6. They may have a faster time to productivity — their over-qualifications will likely mean that they will reach their expected productivity level much faster than the average hire.
  7. Less training will be required — because of their added qualifications and skills, they will likely require less costly training and time off the job to be trained.
  8. The overqualified can mentor others — new hires with excessive experience generally find a way to share that knowledge and experience with other employees. Their mere presence may even inspire or challenge current employees to improve.
  9. They may be easier to manage — the extra experience and confidence that they bring to the job means that they will likely be easier to manage. If their over-qualifications includes leadership experience and skills, they may be able to help the manager.
  10. Hire them for expected growth — growing firms assume that the organization will continue to grow and expand. And that means that you will eventually find a need for the new hires’ expanded qualifications and expertise that are not currently represented at the company. You may end up being able to act on new opportunities that you aren’t even thinking about right now.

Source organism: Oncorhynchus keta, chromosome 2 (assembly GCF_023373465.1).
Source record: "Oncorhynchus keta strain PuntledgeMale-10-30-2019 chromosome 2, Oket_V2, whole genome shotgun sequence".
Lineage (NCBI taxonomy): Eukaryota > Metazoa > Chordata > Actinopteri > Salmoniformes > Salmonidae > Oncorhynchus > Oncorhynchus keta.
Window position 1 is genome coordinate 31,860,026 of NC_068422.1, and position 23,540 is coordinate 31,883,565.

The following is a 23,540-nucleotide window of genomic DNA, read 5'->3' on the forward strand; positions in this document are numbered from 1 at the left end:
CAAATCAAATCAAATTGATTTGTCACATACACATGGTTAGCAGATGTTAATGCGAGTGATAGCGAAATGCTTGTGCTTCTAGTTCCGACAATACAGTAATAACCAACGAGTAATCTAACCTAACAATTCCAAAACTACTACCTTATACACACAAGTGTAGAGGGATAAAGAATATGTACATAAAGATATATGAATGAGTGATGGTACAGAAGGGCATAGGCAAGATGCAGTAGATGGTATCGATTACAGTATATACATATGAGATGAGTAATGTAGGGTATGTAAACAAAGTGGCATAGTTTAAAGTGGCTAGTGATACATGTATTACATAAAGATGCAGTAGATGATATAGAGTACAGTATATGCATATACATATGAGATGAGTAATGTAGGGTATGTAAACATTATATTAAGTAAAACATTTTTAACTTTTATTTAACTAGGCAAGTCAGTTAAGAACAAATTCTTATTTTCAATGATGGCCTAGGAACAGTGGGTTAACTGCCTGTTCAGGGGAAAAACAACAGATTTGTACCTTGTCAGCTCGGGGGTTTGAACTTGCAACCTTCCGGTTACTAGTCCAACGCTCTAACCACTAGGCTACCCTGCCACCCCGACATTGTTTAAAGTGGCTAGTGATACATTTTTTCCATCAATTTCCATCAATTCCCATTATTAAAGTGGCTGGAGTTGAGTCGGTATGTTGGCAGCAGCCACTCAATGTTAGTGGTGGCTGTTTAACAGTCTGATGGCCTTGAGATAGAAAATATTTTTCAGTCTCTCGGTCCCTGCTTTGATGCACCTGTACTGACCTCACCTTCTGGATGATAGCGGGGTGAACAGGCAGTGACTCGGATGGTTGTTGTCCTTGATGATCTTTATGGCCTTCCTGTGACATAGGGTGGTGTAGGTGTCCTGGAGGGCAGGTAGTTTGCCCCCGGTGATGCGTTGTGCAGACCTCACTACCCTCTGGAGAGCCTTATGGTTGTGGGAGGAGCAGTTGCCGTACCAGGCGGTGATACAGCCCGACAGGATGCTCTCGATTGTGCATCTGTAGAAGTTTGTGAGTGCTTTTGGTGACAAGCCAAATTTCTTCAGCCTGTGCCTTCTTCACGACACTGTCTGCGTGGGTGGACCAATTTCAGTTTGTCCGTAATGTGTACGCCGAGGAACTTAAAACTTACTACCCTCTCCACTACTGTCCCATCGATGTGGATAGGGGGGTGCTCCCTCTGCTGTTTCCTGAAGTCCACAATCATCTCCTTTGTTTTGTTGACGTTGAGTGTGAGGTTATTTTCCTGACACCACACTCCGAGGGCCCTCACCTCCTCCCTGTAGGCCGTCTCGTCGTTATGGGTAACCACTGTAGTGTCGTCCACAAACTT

11. They may be a self-motivated professional — if you are hiring a professional who is overqualified, it is highly likely that their professionalism and self-pride will drive them to perform and excel, regardless of what job they are currently in.
  12. Avoid serious legal issues — there are no legal justifications for using “overqualified” as a rejection factor. In addition, because having excess qualifications are often directly correlated with age, refusing to hire the overqualified candidate can create serious EEOC issues. And since older individuals are highly likely to complain, litigate, and also serve on juries, I don’t recommend refusing to hire the overqualified without hard data supporting the fact that they have a low probability of on-the-job success. Any legal issues are likely to be compounded if you don’t specifically state that in your position description that one of the qualifications for the position is not being “overqualified.” 

Reasons why you should be suspicious about most qualifications